Image Credit: Shlomo Shva Collection

Image Credit: Shlomo Shva Collection

[1] As one example of the kinds of sources he did not engage with in formative Jewish educational contexts, Schaffer cites Theodor Herzl's The Jewish State (Der Judenstaat). You can read a full English translation of it, in pdf form, at this link.

[2] For a fuller exploration of the terminology and conception of diaspora, see New Jews: The End of the Jewish Diaspora, written by Caryn Aviv and David Schneer.

[3] Dive deeper into the text that Schaffer cites, from Genesis 12, by viewing that chapter (and related commentaries) on Sefaria

[4] Schaffer critiques a tendency of some, who emphasize Israeli technological achievements and inventions as a reason to be "pro-Israel." He includes the cherry tomato as one example of an invention that has been cited to a great degree. For an article that similarly critiques this kind of advocacy, see "Israel is losing support among millennials and minorities, study finds," authored by Ben Sales in JTA.

[5] Towards the close of the episode, Schaffer mentions Grace Paley's idea that Jews should be a "splinter in the toe of civilizations, a victim to aggravate the conscience." To learn more about Paley's conception, see "A Splinter in the Toe: Mothering and Democracy in Grace Paley's Fiction," by Kremena Todorova.

Judaism Unbound Episode 124: IfNotNow - Ilana Levinson, Jill Raney

Dan and Lex are joined by Ilana Levinson and Jill Raney, two members of IfNotNow, a national campaign led by young Jews, working to end American-Jewish support for the Israeli occupation and promote freedom and dignity for all Palestinians and Israelis. [1] Their conversation looks at a wide variety of issues, ranging from fear and trauma in American-Jewish life, to the idea that no Jew should be deemed "not Jewish enough" to express their viewpoints on Israel and Palestine.

(0:01 - 14:24): To begin the episode, Raney and Levinson talk through IfNotNow's institutional structure. They emphasize the decentralized nature of the organization, and how that distinguishes it from many other institutions (Jewish and otherwise). Levinson tells IfNotNow's origin story, reflecting in particular on the summer of 2014, when it arose as a voice for young Jews who opposed violent Israeli action towards Palestinians in Gaza. [2] Raney then outlines a few key components of many IfNotNow actions, including song, Jewish ritual, and civil disobedience. [3]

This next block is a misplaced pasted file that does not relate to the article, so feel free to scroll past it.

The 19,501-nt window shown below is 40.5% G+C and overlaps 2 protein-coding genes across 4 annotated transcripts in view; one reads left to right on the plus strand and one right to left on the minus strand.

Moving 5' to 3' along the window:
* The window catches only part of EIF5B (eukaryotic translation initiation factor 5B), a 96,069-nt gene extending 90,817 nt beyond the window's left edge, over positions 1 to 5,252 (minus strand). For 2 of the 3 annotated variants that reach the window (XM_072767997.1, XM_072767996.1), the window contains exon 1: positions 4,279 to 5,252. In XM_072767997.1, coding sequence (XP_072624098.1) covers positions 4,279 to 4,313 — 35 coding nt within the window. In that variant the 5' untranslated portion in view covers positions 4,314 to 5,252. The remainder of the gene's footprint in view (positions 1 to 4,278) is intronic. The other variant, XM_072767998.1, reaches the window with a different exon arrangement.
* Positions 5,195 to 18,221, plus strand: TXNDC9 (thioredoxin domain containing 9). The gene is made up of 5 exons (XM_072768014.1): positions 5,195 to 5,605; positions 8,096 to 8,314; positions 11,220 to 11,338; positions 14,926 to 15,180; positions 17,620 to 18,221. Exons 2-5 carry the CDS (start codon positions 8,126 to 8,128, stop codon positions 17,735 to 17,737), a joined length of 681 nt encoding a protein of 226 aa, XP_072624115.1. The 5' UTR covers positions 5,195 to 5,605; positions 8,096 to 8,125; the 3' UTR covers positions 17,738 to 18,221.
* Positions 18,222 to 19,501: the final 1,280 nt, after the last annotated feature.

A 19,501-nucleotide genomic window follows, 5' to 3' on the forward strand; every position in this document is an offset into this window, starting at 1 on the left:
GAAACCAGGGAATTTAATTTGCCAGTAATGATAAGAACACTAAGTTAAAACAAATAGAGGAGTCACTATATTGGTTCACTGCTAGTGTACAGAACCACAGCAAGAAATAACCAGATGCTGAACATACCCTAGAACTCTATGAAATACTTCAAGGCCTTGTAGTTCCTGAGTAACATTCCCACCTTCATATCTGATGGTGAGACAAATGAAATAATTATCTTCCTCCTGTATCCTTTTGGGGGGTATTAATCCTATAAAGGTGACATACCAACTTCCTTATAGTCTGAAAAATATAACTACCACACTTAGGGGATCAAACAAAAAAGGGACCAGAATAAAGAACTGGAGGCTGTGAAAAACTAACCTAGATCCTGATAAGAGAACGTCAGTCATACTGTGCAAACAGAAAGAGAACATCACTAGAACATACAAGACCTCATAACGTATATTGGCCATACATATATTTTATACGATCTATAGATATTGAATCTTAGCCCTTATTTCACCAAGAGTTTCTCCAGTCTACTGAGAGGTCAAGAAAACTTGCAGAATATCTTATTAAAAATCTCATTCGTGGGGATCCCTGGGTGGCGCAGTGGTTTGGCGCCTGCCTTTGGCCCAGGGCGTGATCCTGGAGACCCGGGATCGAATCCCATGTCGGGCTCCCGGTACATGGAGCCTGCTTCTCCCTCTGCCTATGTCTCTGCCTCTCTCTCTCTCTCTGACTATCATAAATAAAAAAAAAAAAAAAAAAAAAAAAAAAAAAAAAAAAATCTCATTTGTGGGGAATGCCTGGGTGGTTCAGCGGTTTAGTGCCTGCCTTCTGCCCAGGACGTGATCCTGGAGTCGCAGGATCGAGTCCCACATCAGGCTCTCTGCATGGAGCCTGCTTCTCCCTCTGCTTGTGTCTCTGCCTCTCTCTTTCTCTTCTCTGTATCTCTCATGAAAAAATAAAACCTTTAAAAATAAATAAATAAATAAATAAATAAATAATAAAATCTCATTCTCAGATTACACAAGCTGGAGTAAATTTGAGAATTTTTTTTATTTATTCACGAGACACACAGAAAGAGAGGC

(14:25 - 27:11): The two guests reflect on the role that genuine forms of fear and trauma, resulting from Jewish communal memory and experience, play in many people's understandings of Israel. Raney looks back on their own Jewish life, which has manifested largely outside of Jewish institutions, and asserts that all Jews should be recognized as "Jewish enough" to voice their authentic opinions on Israel and Palestine, regardless of their institutional affiliations or lack thereof. Levinson reflects on her journey from the founder of an Israel-advocacy group in high school to an outspoken opponent of Israel's Occupation of Palestinians. [4] She distinguishes between Israel education, which was sparse in her upbringing, and advocacy training, which was prevalent.

(27:12 - 39:56): Raney discusses some of the ways, distinct from conversations about Israel, that have caused her to feel other-ed in some Jewish communities. They tie the fears and traumas associated with Israel to communal discourse and apprehension around intermarriage. [5] To close the episode, the co-hosts and guests wrestle with antisemitism that is present in the world today, and explore ways in which we can work towards ending it.

[1] Learn more about IfNotNow's work by visiting, and explore the principles in which its work is grounded by clicking here.

[2] For more on the origins of IfNotNow, see this July 2014 Huffington Post piece, written by Antonia Blumberg, entitled "Jewish Group Delivers Mourner's Kaddish For Gaza Victims."

[3] Gain a sense of what IfNotNow's actions look like by viewing the video on the left of this screen.

[4] Hear more about Levinson's story by viewing this video, which was part of IfNotNow's #YouNeverToldMe campaign.